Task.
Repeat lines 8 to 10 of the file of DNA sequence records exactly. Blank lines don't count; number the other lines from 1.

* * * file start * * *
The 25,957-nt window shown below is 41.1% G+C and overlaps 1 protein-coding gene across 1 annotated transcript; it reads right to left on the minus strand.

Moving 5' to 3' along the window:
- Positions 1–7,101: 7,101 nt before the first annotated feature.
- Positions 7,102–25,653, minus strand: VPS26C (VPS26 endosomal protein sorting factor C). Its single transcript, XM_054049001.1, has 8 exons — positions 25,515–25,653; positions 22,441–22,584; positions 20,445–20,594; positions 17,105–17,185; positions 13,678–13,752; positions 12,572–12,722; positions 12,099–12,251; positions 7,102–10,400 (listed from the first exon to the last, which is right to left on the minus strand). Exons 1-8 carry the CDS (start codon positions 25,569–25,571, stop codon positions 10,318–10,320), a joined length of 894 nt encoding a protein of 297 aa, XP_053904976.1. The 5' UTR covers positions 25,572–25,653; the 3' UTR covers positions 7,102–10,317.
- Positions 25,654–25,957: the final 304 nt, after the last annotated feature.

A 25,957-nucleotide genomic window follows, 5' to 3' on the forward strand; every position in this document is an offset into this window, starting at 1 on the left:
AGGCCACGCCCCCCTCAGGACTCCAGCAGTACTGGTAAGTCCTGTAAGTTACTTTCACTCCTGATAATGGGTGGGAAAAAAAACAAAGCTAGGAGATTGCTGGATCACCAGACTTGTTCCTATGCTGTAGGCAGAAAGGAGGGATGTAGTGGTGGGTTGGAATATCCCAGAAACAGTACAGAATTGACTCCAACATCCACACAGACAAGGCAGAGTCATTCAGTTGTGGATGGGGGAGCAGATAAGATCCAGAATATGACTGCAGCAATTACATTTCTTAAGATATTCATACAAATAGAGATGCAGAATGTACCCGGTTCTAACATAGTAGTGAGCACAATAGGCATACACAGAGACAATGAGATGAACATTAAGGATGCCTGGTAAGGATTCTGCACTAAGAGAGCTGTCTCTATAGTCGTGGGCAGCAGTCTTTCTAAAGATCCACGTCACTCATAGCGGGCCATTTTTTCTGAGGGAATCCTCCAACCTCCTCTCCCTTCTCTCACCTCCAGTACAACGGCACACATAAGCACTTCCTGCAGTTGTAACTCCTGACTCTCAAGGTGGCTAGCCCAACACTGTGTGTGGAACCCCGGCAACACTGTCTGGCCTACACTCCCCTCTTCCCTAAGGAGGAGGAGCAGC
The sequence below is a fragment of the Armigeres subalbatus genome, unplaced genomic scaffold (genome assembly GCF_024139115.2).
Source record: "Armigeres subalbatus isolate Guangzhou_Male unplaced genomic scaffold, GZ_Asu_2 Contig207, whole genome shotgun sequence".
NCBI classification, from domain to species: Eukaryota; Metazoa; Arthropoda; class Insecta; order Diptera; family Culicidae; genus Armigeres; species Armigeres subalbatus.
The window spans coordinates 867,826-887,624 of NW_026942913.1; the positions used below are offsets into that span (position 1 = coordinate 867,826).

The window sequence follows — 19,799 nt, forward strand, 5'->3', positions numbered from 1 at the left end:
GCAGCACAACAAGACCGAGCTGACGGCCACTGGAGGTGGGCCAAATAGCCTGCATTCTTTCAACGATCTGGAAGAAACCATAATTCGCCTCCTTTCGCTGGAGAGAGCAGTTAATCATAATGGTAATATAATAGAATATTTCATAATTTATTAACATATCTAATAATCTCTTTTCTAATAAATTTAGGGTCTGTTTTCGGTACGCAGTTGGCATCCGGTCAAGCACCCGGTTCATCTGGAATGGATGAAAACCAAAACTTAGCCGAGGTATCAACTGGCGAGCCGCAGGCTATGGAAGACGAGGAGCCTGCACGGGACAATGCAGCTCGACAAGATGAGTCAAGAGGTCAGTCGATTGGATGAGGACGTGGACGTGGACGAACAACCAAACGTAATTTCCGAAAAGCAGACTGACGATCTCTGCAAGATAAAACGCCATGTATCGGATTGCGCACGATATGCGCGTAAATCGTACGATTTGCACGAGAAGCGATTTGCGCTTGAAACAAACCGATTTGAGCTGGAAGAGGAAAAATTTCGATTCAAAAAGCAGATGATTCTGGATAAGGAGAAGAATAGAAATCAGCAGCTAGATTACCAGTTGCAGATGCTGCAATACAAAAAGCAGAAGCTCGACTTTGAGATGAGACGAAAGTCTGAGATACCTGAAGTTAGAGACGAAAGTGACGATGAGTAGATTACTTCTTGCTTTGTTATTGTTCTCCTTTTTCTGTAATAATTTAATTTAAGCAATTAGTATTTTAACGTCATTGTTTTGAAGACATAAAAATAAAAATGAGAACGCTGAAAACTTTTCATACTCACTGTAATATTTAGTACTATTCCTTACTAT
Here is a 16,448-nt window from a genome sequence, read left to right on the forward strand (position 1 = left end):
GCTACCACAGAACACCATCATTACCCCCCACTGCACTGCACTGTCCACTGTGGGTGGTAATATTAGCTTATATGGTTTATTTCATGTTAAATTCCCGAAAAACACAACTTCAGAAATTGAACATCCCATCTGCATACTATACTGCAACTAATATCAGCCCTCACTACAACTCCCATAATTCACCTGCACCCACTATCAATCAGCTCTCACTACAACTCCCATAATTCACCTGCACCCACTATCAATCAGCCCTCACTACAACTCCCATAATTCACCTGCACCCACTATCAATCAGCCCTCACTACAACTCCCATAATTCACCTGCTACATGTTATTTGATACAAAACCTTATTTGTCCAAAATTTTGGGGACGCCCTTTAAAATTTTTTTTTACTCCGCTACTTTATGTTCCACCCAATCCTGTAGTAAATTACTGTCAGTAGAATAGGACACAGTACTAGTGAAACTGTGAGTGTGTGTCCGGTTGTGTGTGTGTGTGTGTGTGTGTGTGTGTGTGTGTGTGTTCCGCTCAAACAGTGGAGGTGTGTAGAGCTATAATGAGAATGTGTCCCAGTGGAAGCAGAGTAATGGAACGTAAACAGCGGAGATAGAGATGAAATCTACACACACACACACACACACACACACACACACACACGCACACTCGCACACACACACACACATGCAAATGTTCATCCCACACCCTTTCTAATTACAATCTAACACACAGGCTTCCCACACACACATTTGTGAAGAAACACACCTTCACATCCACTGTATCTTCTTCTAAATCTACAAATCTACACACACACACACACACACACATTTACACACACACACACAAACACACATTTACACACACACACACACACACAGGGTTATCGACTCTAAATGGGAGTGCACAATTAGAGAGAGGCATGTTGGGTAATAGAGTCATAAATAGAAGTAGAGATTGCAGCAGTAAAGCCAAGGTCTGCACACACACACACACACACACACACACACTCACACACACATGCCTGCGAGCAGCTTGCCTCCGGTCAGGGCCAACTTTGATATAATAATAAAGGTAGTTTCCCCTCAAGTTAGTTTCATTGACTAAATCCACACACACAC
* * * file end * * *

The sequence below is a fragment of the Armigeres subalbatus genome, unplaced genomic scaffold (genome assembly GCF_024139115.2).
Source record: "Armigeres subalbatus isolate Guangzhou_Male unplaced genomic scaffold, GZ_Asu_2 Contig207, whole genome shotgun sequence".
NCBI classification, from domain to species: Eukaryota; Metazoa; Arthropoda; class Insecta; order Diptera; family Culicidae; genus Armigeres; species Armigeres subalbatus.